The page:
atelactasis and hypoxia
 If obesity or a large abdominal mass is present
abdominal pressure may increase significantly
enough to obstruct venous return to the heart
 Normal lordotic curvature of the lumbar spine is
lost in the lithotomy position, potentially
aggravating any previous lower back pain
ANESTHETIC TECHNIQUES
REGIONAL ANESTHESIA
Spinal anesthesia is the most frequently used
anesthetic for TURP and is believed to be the
technique of choice
 Satisfactory anesthesia for TURP involves
achieving an anesthetic block level that
interrupts sensory transmission from the
prostate and bladder neck
 Regional anesthesia resulting in a sensory
level to T10 is required to eliminate the
discomfort caused by bladder distention
Spinal anesthesia provides adequate
anesthesia for the patient and good
relaxation of the pelvic floor and the perineum
Signs and symptoms of water intoxication
and fluid overload can be recognized early
because the patient is awake.
Accidental bladder perforation also is
recognized easily if the spinal level is limited
to T10 because the patient would experience
abdominal or shoulder pain.
 Subarachnoid anesthesia is generally
preferred over continuous epidural
anesthesia
 It is technically easier to perform in elderly
patients and the duration of surgery is
generally not very long
o CAUDAL ANESTHESIA has been used
effectively in high-risk patients undergoing
laser prostatectomy
o Hemodynamic stability is the main
advantage with this technique.
GENERAL ANESTHESIA
o Who require ventilatory or hemodynamic
support
o Have a contraindication to regional
anesthesia
o or refuse regional anesthesia.
INTRAOP MONITORING
ECG
Blood pressure
Temperature
Pulse oximetry
End tidal CO2
CVP Line
ADVANTAGES OF REGIONAL
ANESTHESIA
Amount of blood loss is reduced
Less chances of DVT
monitoring the patient's mental status
intraoperatively
 Bladder perforation is recognized earlier
in a conscious patient
decreased requirement for analgesics in
the immediate postoperative period
COMPLICATIONS OF TURP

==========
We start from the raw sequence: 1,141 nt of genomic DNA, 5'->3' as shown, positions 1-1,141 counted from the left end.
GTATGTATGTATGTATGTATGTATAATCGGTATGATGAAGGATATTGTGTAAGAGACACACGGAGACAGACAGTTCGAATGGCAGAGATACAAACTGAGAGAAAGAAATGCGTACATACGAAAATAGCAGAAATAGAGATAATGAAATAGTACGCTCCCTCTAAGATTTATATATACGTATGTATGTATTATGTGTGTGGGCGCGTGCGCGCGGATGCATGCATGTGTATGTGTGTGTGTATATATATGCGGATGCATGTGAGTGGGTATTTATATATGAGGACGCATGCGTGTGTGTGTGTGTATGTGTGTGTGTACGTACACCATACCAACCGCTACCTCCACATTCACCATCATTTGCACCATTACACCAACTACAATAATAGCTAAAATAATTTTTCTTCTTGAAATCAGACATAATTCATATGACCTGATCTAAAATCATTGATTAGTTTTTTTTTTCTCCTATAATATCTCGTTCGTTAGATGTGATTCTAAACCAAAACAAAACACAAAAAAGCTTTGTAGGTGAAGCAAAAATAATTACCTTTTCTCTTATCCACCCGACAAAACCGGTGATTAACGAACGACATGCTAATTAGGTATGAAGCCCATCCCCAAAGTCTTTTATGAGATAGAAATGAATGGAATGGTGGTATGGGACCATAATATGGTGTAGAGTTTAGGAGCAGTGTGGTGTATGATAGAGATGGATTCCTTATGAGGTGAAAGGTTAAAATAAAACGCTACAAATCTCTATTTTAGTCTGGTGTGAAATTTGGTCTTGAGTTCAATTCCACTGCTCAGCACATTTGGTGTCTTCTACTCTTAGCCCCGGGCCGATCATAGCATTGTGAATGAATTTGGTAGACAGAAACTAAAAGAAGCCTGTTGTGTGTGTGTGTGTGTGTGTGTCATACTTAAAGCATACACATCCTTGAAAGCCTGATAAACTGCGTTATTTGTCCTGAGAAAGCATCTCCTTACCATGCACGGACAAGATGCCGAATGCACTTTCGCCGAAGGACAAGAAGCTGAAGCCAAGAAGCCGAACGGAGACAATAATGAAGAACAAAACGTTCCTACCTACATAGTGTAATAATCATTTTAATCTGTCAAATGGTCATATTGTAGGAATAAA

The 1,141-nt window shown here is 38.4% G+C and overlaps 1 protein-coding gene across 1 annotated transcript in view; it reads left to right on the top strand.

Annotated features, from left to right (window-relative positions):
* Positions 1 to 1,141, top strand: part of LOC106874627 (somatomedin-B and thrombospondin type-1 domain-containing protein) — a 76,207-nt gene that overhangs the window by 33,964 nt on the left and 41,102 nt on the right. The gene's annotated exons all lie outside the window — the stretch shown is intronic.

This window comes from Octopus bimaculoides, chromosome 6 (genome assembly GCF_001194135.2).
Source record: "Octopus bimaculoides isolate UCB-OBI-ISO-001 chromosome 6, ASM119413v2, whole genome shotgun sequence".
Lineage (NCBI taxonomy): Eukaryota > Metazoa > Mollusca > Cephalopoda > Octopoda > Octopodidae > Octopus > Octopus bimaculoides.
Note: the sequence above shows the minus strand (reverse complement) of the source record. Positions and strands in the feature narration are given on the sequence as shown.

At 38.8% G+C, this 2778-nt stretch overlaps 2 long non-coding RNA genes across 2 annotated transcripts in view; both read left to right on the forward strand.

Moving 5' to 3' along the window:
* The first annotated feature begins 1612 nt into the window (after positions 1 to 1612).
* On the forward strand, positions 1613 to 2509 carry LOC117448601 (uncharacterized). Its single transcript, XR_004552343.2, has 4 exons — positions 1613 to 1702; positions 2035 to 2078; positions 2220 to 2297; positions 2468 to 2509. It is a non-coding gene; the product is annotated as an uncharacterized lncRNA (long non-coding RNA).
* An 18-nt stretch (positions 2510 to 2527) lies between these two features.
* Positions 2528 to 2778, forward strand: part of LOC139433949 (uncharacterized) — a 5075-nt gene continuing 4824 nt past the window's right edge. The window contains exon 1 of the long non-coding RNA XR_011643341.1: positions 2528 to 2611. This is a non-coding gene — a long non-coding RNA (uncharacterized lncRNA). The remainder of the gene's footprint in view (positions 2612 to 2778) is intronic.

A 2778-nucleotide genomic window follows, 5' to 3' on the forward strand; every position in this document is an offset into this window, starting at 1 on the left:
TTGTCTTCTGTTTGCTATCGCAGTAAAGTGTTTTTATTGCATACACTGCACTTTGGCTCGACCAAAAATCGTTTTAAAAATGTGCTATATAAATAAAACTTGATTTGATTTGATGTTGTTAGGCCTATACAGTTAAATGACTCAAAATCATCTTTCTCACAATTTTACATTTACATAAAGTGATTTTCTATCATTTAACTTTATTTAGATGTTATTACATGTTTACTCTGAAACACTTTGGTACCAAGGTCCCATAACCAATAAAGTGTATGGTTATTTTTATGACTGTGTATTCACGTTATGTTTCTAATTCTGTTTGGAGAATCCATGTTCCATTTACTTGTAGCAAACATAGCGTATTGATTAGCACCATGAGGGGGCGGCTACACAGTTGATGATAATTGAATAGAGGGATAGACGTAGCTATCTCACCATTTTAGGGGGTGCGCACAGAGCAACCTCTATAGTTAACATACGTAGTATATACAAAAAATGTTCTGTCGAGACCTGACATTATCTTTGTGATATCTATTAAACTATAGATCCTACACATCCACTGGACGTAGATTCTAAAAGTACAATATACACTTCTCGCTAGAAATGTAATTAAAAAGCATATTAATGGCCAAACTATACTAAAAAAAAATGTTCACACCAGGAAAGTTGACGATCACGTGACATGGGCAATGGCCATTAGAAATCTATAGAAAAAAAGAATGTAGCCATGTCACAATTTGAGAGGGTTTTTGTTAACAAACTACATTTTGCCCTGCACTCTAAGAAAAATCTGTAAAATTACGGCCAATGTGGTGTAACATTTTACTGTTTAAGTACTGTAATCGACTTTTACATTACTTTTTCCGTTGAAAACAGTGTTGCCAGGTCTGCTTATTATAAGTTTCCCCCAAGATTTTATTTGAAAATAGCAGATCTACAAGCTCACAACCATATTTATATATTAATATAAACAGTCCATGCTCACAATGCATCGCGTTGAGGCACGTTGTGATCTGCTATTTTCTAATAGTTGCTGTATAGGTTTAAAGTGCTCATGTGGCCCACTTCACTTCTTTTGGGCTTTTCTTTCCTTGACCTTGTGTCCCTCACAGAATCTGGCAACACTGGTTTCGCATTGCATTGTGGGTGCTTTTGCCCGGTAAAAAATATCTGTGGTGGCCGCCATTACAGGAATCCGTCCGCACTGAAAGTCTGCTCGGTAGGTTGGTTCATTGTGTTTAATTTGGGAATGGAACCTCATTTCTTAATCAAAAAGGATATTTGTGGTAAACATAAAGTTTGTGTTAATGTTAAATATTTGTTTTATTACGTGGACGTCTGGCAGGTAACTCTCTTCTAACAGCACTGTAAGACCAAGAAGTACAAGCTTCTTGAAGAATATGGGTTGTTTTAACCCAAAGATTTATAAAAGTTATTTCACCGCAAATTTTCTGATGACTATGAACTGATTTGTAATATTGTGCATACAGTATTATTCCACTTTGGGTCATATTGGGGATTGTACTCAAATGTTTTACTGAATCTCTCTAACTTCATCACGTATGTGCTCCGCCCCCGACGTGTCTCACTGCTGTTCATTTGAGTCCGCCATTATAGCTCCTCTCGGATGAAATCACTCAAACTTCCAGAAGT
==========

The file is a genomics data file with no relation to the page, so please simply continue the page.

ABSORPTION OF IRRIGATION
FLUID/TURP SYNDROME
 Height of irrigating fluid > 60cm above
operating field
 Time of resection >1hr
10 to 30 mL of fluid is
absorbed per minute of resection time
 Vascularity of diseased prostate
 {(Preop Na÷post op Na)× ECF}-ECF
 Dilutional hyponatraemia-Encephalopathy
and seizures may develop when the
sodium concentration falls below
120mmol/l
 Fluid overload- causes pulmonary oedema
and cardiac failure
 Glycine toxicity- causes depression of the
level of consciousness and visual
impairment at toxic levels
SIGN AND SYMPTOMS
 Tachycardia
 Nausea and vomiting
 Confusion / disorientation
 Hypertension (fluid overload) then
hypotension
 Transient blindness
 Angina
 Dyspnoea and hypoxia
 Cardiovascular collapse and arrhythmias
 Convulsions ,coma
If the patient is under general anaesthesia all
of the symptoms and some of the signs are
masked and only unexplained tachycardia
and hypotension may be present.
Increase risk of TURP syndrome
 Pre-existing hyponatraemia or pulmonary
oedema
 Prostate size larger than 60-100g
 Inexperienced or slow surgeon
 Procedures longer than 1 hour
 Hydrostatic pressure > 60cm H20
 Use of large volumes of hypotonic
intravenous fluids like 5% dextrose
MANAGEMENT
ABC Algorithm
terminate surgery as soon as bleeding
points have been coagulated
 stop IV fluids and commence fluid
restriction
 frusemide 40mg IV
Hypertonic saline solutions 1.8%, 3% or
5% should be used to increase the serum
sodium level by about 1 mmol/l/hour, not
exceding an increase of 20mmol/l in the
first 48 hours of therapy
Convulsions should be acutely treated with a
benzodiazepine or small doses of
thiopentone
 In presence of intractable seizures, the
sodium level may be corrected more
rapidly at a rate of up to 8-10mmol/l/hour
for the first 4 hours of therapy
.
IRRIGATION FLUIDS
IDEAL…..
 Non-electrolytic
 Non-toxic
 Transparent
 Non-metabolizable
 Rapidly excreatable
 Inexpensive
 Isosmolar and non- hemolytic
GLYCINE
 Glycine-1.2% 175 mosm/kg
 Glycine-1.5% 220 mosm/kg
 Metabolizes to ammonia ,water and
glycolic acid
 Hyperammonemia and water intoxication
can lead to cerebral edema and seizures
SORBITOL
 3.5% 165mosm/kg
 Metabolizes to CO2,H2O and glucose
MANNITOL
 5% 275mosm/kg
 Dehydration and hyperosmolality
CYTAL
 Sorbitol 2.7%, and mannitol 0.54%
GLUCOSE
 2.5% 139mosm/kg
 Leaves surgical site and instruments very
sticky
 Elevated serum glucose levels
UREA
 1% 167mosm/kg
 Permeable to intracellular and extracellular
 Nausea,vomiting,headache,tachycardia,di
minished vision,convulsions and coma
 Osmotic diuretic effect
SALINE AND RL SOLUTION
 These electrolyte solutions are highly
ionized and facilitate the dispersion of
high-frequency current from a monopolar
resectoscope
GLYCINE TOXICITY
 Glycine is a major inhibitory transmitter
acting in the spinal cord and brainstem
 Retinal toxicity and blindness
 Might be associated with myocardial
depression and hemodynamic changes
associated with TURP syndrome
AMMONIA TOXICITY
 CNS toxicity may occur as a result of